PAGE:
Matthiessen in the clutch! No. 2 Stanford (20-3, 7-0 Pac-12) extended its win streak to eleven games in walk-off fashion with a 3-2 home victory over No. 1 UCLA (21-6, 7-3 Pac-12) on Friday night at Sunken Diamond.
“This game was a test at the highest level, and UCLA did a great job of coming back,” said Stanford head coach David Esquer. “I give our guys credit for being able to take a punch and not go down.”
After leading since the bottom of the first inning, the Cardinal suffered its first blemish of the evening in the top of the ninth when the Bruins knotted the game at two. Stanford loaded the bases in the bottom of the ninth, and junior DH Will Matthiessen (.346/.433/.519) came through with a two-out single to left and was mobbed soon after rounding first.
“I was 0-4 heading into that at bat,” Matthiessen said. “1-5 has never felt better.”
In his seventh start of the season, sophomore RHP Brendan Beck (1-2, 2.05 ERA) was phenomenal from the first pitch. Although he benefited from Stanford’s staunch defense, Beck did not leave all of the work to his fielders. In the top of the first, the sophomore leaped while covering the bag to field a high throw from junior first baseman Andrew Daschbach.
“Getting through the first was big for me,” Beck said. “In the bottom of the first the offense made my job a whole lot easier.”
The Cardinal touched up RHP Zach Pettway (2-2, 3.42 ERA) right away, when senior outfielder Brandon Wulff (.256/.383/.538) mashed his sixth home run of season into the left field trees. Afterward, both pitchers settled in, and the game moved at a steady tempo.
“Brendan Beck was awesome tonight,” Matthiessen said. “Their guy, Pettway, was really, really good. It felt like you blinked and it was the fifth inning already.”
The strong defense from the Cardinal continued into the second inning, when Bellafronto came across the diamond to field a swinging bunt to end the inning. The third was replete with solid defense as well, as Beck once again made a play, throwing out a runner at third to foil a bunt attempt.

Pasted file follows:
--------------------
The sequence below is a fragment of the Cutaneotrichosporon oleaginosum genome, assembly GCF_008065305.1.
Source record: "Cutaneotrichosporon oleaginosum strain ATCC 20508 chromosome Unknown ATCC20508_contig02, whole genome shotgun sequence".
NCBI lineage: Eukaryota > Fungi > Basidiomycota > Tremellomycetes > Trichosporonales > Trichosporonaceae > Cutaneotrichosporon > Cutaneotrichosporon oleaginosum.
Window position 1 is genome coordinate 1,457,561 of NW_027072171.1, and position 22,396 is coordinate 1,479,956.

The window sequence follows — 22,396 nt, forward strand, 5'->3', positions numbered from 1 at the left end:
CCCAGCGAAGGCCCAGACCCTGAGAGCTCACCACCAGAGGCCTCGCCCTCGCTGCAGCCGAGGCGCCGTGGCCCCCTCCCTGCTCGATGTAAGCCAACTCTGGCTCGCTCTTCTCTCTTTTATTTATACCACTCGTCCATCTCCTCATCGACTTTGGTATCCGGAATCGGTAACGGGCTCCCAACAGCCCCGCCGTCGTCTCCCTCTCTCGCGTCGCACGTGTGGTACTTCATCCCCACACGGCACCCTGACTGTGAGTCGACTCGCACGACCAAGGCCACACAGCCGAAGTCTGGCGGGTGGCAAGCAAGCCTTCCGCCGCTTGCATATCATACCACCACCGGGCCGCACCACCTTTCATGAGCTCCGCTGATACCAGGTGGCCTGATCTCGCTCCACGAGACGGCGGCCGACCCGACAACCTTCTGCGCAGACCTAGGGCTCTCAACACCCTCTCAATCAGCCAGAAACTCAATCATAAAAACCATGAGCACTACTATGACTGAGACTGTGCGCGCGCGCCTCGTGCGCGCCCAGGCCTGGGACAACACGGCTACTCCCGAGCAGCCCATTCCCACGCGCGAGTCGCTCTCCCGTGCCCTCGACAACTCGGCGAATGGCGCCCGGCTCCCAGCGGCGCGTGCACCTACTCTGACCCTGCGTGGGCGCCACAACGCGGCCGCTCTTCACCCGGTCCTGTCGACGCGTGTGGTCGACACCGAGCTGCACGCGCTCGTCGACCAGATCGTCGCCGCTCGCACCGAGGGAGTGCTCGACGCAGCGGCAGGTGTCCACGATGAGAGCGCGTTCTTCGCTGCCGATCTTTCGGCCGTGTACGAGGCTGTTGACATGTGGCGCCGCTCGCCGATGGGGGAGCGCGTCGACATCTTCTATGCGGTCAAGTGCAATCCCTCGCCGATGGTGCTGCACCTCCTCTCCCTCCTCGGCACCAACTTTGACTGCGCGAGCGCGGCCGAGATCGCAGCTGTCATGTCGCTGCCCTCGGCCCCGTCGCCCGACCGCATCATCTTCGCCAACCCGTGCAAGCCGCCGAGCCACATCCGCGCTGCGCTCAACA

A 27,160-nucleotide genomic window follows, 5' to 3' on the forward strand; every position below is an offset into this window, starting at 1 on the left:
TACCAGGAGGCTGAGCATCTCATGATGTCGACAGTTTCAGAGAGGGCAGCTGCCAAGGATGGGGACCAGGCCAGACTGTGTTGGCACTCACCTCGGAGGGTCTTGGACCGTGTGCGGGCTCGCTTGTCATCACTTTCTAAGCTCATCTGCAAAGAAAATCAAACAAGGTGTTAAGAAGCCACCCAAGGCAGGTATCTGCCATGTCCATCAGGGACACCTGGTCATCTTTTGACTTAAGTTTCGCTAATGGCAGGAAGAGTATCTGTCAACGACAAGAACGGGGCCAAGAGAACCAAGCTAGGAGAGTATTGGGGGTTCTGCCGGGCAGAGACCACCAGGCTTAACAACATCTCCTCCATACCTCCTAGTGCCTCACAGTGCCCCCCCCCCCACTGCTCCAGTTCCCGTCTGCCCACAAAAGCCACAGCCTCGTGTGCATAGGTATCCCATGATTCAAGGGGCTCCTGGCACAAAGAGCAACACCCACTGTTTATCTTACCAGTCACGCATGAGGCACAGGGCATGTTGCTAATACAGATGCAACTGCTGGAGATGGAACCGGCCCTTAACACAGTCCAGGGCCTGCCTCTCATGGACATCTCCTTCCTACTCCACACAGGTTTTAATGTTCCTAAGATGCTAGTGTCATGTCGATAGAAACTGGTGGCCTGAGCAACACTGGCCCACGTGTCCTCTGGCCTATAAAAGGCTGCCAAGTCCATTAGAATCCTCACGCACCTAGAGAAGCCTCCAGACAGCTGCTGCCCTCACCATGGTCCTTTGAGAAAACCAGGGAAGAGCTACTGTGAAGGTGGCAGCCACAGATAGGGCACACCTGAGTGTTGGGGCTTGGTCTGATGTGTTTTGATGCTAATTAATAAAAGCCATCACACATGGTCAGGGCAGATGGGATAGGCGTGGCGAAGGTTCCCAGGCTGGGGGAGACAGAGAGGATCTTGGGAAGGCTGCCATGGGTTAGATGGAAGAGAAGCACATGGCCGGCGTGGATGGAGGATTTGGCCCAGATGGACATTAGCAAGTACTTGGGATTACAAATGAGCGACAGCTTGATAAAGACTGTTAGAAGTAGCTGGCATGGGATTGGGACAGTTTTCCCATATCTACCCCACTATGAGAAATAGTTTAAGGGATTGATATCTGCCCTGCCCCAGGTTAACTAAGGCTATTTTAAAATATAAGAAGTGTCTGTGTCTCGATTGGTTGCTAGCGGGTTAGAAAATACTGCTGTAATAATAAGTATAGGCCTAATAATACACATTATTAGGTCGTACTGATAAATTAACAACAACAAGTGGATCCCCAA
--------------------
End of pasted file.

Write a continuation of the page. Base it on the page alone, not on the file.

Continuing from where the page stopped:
“Fielding the position is huge, we work on it a lot, so it’s nice to make the plays out there,” Beck said.
Beck did not have to do anything but watch as the middle infield pairing of sophomore shortstop Tim Tawa and senior second baseman Duke Kinamon turned a double play to get out of the inning.
Beck’s first sign of trouble came in the sixth, when he issued a leadoff walk, his first of the night, and then gave up a single to Kevin Kendall (.282/.350/.310). Bellafronto, however, was able to field a sharply hit ball, record the force out at first, and then throw across the diamond to catch the runner at first. The very next pitch, junior Kyle Stowers saved a run and robbed UCLA’s best hitter, Jack Stronach (.414/.507/.586), with a leaping grab in center field.
“I lost my mind when Stowers made that play in right center,” Beck said. “That’s one of the best plays I’ve seen on this field.”
Stowers, who played center field in high school but only recently began playing the position for the Cardinal, recorded just one putout over his first 18 innings, had four on Friday night.
“In that part of the game, for him to sell out and come up successfully, it fired me up and fired the whole team up,” Beck said.
In a defensive switch in the seventh, sophomore Christian Robinson entered to play center, moving Wulff to right and Stowers to left. Stowers was promptly greeted with a line drive that took him to the warning track for his second excellent defensive play.
At the plate, Stanford received leadoff doubles in both the fourth and seventh innings, but was unable to capitalize on either opportunity. In between, the Cardinal went down in order in the fifth and stranded a pair of two-out walks in the sixth. Stanford left eight on base on the night, and in what could have been the difference, UCLA left nine.